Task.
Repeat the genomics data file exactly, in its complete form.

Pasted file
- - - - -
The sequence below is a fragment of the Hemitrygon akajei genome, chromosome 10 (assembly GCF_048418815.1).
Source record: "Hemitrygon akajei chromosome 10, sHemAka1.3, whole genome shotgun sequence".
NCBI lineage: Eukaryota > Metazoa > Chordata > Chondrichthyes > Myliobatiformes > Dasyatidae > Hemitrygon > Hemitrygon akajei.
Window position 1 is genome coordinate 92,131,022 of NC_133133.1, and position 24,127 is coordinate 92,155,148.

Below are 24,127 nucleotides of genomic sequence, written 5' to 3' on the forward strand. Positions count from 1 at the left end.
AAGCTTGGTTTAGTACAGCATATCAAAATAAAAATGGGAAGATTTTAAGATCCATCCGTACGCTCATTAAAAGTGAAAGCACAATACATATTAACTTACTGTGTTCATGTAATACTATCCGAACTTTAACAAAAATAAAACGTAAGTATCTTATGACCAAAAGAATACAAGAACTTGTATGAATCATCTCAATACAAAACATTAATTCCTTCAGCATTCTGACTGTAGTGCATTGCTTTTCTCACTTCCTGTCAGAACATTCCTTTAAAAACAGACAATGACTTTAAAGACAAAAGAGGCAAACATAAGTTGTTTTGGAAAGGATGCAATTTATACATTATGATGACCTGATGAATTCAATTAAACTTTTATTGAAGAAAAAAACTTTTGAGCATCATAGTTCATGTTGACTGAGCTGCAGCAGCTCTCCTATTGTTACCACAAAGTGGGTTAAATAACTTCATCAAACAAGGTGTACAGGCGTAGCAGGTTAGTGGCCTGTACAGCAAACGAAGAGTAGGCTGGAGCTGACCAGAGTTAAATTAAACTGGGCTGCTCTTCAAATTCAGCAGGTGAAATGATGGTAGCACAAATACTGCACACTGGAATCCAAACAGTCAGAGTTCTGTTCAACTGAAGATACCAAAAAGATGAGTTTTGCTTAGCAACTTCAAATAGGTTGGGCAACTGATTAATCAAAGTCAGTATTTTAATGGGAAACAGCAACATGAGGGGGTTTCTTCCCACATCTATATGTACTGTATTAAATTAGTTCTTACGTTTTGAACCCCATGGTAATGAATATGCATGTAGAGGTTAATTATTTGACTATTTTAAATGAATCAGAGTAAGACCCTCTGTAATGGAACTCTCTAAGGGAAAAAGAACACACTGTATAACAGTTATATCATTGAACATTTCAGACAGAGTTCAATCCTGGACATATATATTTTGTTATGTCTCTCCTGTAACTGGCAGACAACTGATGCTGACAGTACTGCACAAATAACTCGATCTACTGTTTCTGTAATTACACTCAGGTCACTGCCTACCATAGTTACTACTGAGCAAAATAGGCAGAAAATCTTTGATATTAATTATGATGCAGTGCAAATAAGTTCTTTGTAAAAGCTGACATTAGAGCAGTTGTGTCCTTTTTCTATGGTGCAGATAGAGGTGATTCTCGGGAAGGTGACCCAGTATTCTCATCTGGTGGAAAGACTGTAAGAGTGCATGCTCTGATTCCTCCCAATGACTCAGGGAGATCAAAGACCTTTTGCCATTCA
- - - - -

The sequence below is a fragment of the Hemitrygon akajei genome, chromosome 10 (assembly GCF_048418815.1).
Source record: "Hemitrygon akajei chromosome 10, sHemAka1.3, whole genome shotgun sequence".
NCBI lineage: Eukaryota > Metazoa > Chordata > Chondrichthyes > Myliobatiformes > Dasyatidae > Hemitrygon > Hemitrygon akajei.
Window position 1 is genome coordinate 92,131,022 of NC_133133.1, and position 24,127 is coordinate 92,155,148.

Below are 24,127 nucleotides of genomic sequence, written 5' to 3' on the forward strand. Positions count from 1 at the left end.
AAGCTTGGTTTAGTACAGCATATCAAAATAAAAATGGGAAGATTTTAAGATCCATCCGTACGCTCATTAAAAGTGAAAGCACAATACATATTAACTTACTGTGTTCATGTAATACTATCCGAACTTTAACAAAAATAAAACGTAAGTATCTTATGACCAAAAGAATACAAGAACTTGTATGAATCATCTCAATACAAAACATTAATTCCTTCAGCATTCTGACTGTAGTGCATTGCTTTTCTCACTTCCTGTCAGAACATTCCTTTAAAAACAGACAATGACTTTAAAGACAAAAGAGGCAAACATAAGTTGTTTTGGAAAGGATGCAATTTATACATTATGATGACCTGATGAATTCAATTAAACTTTTATTGAAGAAAAAAACTTTTGAGCATCATAGTTCATGTTGACTGAGCTGCAGCAGCTCTCCTATTGTTACCACAAAGTGGGTTAAATAACTTCATCAAACAAGGTGTACAGGCGTAGCAGGTTAGTGGCCTGTACAGCAAACGAAGAGTAGGCTGGAGCTGACCAGAGTTAAATTAAACTGGGCTGCTCTTCAAATTCAGCAGGTGAAATGATGGTAGCACAAATACTGCACACTGGAATCCAAACAGTCAGAGTTCTGTTCAACTGAAGATACCAAAAAGATGAGTTTTGCTTAGCAACTTCAAATAGGTTGGGCAACTGATTAATCAAAGTCAGTATTTTAATGGGAAACAGCAACATGAGGGGGTTTCTTCCCACATCTATATGTACTGTATTAAATTAGTTCTTACGTTTTGAACCCCATGGTAATGAATATGCATGTAGAGGTTAATTATTTGACTATTTTAAATGAATCAGAGTAAGACCCTCTGTAATGGAACTCTCTAAGGGAAAAAGAACACACTGTATAACAGTTATATCATTGAACATTTCAGACAGAGTTCAATCCTGGACATATATATTTTGTTATGTCTCTCCTGTAACTGGCAGACAACTGATGCTGACAGTACTGCACAAATAACTCGATCTACTGTTTCTGTAATTACACTCAGGTCACTGCCTACCATAGTTACTACTGAGCAAAATAGGCAGAAAATCTTTGATATTAATTATGATGCAGTGCAAATAAGTTCTTTGTAAAAGCTGACATTAGAGCAGTTGTGTCCTTTTTCTATGGTGCAGATAGAGGTGATTCTCGGGAAGGTGACCCAGTATTCTCATCTGGTGGAAAGACTGTAAGAGTGCATGCTCTGATTCCTCCCAATGACTCAGGGAGATCAAAGACCTTTTGCCATTCA